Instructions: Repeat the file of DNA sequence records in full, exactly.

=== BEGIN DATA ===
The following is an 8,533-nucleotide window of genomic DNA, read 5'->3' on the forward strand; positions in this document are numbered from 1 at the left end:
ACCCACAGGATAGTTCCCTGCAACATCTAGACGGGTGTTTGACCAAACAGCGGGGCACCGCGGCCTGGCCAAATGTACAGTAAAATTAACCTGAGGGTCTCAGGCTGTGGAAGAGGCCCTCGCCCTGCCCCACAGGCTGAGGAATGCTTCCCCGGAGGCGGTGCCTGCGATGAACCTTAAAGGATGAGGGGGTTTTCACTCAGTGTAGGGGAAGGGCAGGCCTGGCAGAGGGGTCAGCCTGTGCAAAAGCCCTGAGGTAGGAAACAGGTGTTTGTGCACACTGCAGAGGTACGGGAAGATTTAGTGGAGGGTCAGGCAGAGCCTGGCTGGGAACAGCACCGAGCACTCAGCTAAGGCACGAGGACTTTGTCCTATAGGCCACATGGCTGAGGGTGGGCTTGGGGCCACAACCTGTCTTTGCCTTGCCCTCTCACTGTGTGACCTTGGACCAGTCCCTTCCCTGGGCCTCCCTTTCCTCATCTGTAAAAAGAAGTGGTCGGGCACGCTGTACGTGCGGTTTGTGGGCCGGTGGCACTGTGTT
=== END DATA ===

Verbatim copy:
The following is an 8,533-nucleotide window of genomic DNA, read 5'->3' on the forward strand; positions in this document are numbered from 1 at the left end:
ACCCACAGGATAGTTCCCTGCAACATCTAGACGGGTGTTTGACCAAACAGCGGGGCACCGCGGCCTGGCCAAATGTACAGTAAAATTAACCTGAGGGTCTCAGGCTGTGGAAGAGGCCCTCGCCCTGCCCCACAGGCTGAGGAATGCTTCCCCGGAGGCGGTGCCTGCGATGAACCTTAAAGGATGAGGGGGTTTTCACTCAGTGTAGGGGAAGGGCAGGCCTGGCAGAGGGGTCAGCCTGTGCAAAAGCCCTGAGGTAGGAAACAGGTGTTTGTGCACACTGCAGAGGTACGGGAAGATTTAGTGGAGGGTCAGGCAGAGCCTGGCTGGGAACAGCACCGAGCACTCAGCTAAGGCACGAGGACTTTGTCCTATAGGCCACATGGCTGAGGGTGGGCTTGGGGCCACAACCTGTCTTTGCCTTGCCCTCTCACTGTGTGACCTTGGACCAGTCCCTTCCCTGGGCCTCCCTTTCCTCATCTGTAAAAAGAAGTGGTCGGGCACGCTGTACGTGCGGTTTGTGGGCCGGTGGCACTGTGTT